WE FELT pretty good last month, beaming like an amateur who has just bought a new lens. Our pride was occasioned by the story in the August issue on Radiophoto and how pictures are flashed from the battlefronts to the front pages. On the same day that POPULAR PHOTOGRAPHY went on the newsstands, the soldiers of Lieutenant General George S. Patton, old Blood and Guts, started clambering over the beaches of Sicily.
Babies, ballet, news — the story of a photographer who clicked her way to fame
How Bannister Made the Cover Picture
CONSTANCE BANNISTER catapulted into photography by sheer accident and even today, with a top spot among women photographers, a studio-full of elaborate equipment, and assignments crowding each other off her calendar pad, she’s not sure she chose the right career.
You can make these cameo-like pictures from your own negatives by a simple printing trick
STEPS IN MAKING A BAS-RELIEF
THERE is more than one printing method that can be employed for making unusual pictures from your negatives. Some of them require much time and patience. Here’s one, however, that is simple. It is the bas-relief process. Bas-relief prints are different from ordinary prints in that they show the remarkable optical illusion of sculpture.
Don’t dash for shelter when the sun blacks out and showers fall. Protect your camera and hunt new subjects!
WHEN the rain is coming down in buckets and the sun seems to have gone into hiding, grab your camera and start shooting! The weather’s perfect for pictures! Rain creates new compositions in everyday scenes and steps up the pace of all activity.
Sailboats skimming over the waves make fascinating picture subjects, but check military restrictions before shooting
WHETHER you’re a landlubber or experienced sailor, sailboats are an ideal subject for your camera. They have a pictorial quality that is almost unsurpassed and, in shooting them, you can combine the pleasure of sailing and photography. In addition, such pictures can still be taken if you heed military restrictions.
Nature provides an ideal setup for your camera—sets, props, and sun— and a few simple tricks enable you to get any lighting effect desired
IT'S EASY TO CONTROL YOUR LIGHTING
A TRICK FOR USING SUNLIGHT AND AN ERROR YOU CAN AVOID
IF I only had a nice large studio,” the amateur often says, “I could really make pictures.” Well, step outside of the house, and there it is! Few camera owners think of the great outdoors as a studio, but it is the finest and best equipped in the world.
HALLECK FINLEY WAS ASSIGNED TO MAKE PHOTOGRAPHS TO TELL A STORY
FOR TWENTY YEARS photographers tried to illustrate magazine fiction with a camera—and always emerged from their darkrooms with hands full of corn. The pictures looked like faked, posed, artificial shots. Finally McCall’s called upon Halleck Finley.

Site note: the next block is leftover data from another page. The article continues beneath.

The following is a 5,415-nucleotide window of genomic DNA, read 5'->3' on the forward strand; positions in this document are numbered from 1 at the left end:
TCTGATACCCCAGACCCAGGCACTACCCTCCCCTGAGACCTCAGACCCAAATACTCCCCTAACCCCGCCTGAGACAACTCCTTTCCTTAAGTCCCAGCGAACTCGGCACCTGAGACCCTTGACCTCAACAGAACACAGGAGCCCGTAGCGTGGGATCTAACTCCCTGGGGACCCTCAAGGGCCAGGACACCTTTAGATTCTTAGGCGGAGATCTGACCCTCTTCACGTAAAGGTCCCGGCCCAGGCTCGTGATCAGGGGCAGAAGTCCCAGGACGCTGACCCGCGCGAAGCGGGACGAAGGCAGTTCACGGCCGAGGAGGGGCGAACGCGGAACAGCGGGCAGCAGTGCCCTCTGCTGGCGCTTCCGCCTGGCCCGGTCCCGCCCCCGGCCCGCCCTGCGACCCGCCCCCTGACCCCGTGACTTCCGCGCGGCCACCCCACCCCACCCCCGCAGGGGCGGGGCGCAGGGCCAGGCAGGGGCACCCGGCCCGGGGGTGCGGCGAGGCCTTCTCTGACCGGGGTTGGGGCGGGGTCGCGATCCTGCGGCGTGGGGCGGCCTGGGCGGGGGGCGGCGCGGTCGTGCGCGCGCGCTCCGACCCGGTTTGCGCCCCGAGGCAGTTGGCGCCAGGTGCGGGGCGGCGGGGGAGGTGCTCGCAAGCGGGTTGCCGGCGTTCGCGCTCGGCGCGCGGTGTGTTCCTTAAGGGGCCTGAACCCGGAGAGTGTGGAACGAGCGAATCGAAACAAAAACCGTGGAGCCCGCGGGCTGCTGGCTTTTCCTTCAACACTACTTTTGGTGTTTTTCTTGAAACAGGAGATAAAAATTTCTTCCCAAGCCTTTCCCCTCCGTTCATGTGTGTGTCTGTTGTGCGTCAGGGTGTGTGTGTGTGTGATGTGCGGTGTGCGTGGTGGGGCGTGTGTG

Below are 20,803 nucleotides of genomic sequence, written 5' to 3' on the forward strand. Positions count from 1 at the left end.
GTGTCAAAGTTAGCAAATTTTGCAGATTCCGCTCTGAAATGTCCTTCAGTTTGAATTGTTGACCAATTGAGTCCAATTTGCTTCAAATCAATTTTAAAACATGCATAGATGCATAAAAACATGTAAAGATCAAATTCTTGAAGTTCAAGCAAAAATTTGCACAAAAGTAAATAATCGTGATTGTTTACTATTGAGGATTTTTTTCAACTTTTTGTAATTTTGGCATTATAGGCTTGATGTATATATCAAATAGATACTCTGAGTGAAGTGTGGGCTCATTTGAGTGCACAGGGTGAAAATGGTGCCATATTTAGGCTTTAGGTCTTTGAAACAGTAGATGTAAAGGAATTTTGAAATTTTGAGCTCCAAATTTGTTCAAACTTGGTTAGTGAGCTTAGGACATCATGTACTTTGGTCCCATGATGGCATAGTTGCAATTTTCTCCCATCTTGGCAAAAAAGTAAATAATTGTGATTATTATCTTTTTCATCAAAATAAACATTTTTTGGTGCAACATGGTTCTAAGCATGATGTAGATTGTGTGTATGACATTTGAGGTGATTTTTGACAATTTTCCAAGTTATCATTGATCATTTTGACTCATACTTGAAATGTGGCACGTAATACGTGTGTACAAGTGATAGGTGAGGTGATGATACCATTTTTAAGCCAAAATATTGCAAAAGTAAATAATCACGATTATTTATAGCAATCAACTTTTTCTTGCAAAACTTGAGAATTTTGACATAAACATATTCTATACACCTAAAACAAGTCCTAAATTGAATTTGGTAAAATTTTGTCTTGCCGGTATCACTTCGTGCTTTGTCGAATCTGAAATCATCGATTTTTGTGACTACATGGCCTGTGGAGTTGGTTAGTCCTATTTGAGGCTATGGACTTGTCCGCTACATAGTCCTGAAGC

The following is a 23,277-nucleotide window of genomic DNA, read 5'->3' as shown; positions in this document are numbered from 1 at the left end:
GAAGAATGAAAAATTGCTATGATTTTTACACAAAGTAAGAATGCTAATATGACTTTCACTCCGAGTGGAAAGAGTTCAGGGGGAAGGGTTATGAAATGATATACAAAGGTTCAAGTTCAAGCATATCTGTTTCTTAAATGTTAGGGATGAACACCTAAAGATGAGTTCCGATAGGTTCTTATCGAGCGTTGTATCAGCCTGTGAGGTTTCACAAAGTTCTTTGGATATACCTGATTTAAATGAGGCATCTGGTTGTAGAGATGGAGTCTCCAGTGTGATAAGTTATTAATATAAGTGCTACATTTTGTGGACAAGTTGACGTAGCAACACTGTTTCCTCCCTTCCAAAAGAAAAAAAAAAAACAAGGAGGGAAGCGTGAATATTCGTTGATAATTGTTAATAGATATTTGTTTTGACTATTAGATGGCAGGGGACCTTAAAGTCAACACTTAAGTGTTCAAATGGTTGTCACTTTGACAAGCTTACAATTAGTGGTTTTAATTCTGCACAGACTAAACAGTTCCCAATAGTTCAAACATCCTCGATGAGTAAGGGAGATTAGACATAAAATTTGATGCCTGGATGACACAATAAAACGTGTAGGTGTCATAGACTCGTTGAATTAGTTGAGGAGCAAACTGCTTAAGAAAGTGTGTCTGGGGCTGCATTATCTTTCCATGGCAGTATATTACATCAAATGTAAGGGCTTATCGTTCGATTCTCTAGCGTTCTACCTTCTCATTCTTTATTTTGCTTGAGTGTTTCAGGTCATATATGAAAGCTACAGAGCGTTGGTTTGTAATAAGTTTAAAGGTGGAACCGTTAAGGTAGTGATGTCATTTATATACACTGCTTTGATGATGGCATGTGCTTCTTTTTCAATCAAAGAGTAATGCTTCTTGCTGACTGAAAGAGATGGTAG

DESERT warfare has a tremendous impact upon the emotions of anyone seeing it for the first time. Its terrific fury and scope will stun anybody, especially the photographer who has set out to record it. And, having recovered from the initial shock, the photographer receives another one when he realizes the many difficulties confronting him.
Is there a camera in your family? Get it off the shelf, turn your kitchen into a part-time darkroom, and have fun
MARGARET A. TUCKER
SO YOUR husband has a camera? And is he a darkroom addict too? Perhaps he has had to curtail his photographic activities because of a warden’s job, a seat on the ration board, extra hours at the office or bench, or his Victory garden. Or perhaps your Johnny is already in Uncle Sam’s army and has laid aside his camera to pick up a gun.
EVERY NEWSPAPER and picture service in New York was trying frantically to obtain permission to cover the funeral of a very august church dignitary. Finally one syndicate received permission from the church authorities, with the understanding that the photographer would have to wear the robes of a priest, so that his presence would not mar the solemnity of the funeral.
With photography restricted on the Pacific Coast, Hollywood builds its own beaches
Protect Your Film!
FOR very good reasons having to do with defense, Uncle Sam doesn’t welcome photographers to his Pacific Coast beaches these days, although the beaches are still wide open for swimming and surfboarding. This represents no particular hardship on the general public, but it is a serious one for the Hollywood motion picture studios.
Want to experiment with a high-powered lens? You can build one for your 35mm camera from inexpensive parts
New Weston Ratings
HERBERT C. McKAY
EVERY dyed-in-the-wool camera fan likes to fool around with lenses, particularly those which can be used on the camera itself. Here, then, is a really powerful telephoto for miniature cameras that will provide you with hours of fun and possibly some of the most unusual pictures you have ever taken.
FROM THE THOUSANDS of battle photographs taken from bombers, warships, submarines, and in land actions since Pearl Harbor, 26 great U.S. war pictures have been collected by The Folmer Graflex Corporation in a new booklet published as a permanent record of some of the great moments of the present war.
JACK JANUARY, former St. Louis newspaper photographer, had a frontrow seat at the sinking of a German submarine by the U. S. Coast Guard cutter Spencer in the North Atlantic, and got some thrilling pictures of the battle. With three cameras ready just as the action broke, January, a boatswain’s mate on the cutter, started “shooting” as soon as the U-boat’s presence was detected and a pattern of depth charges was laid on the spot where it lurked.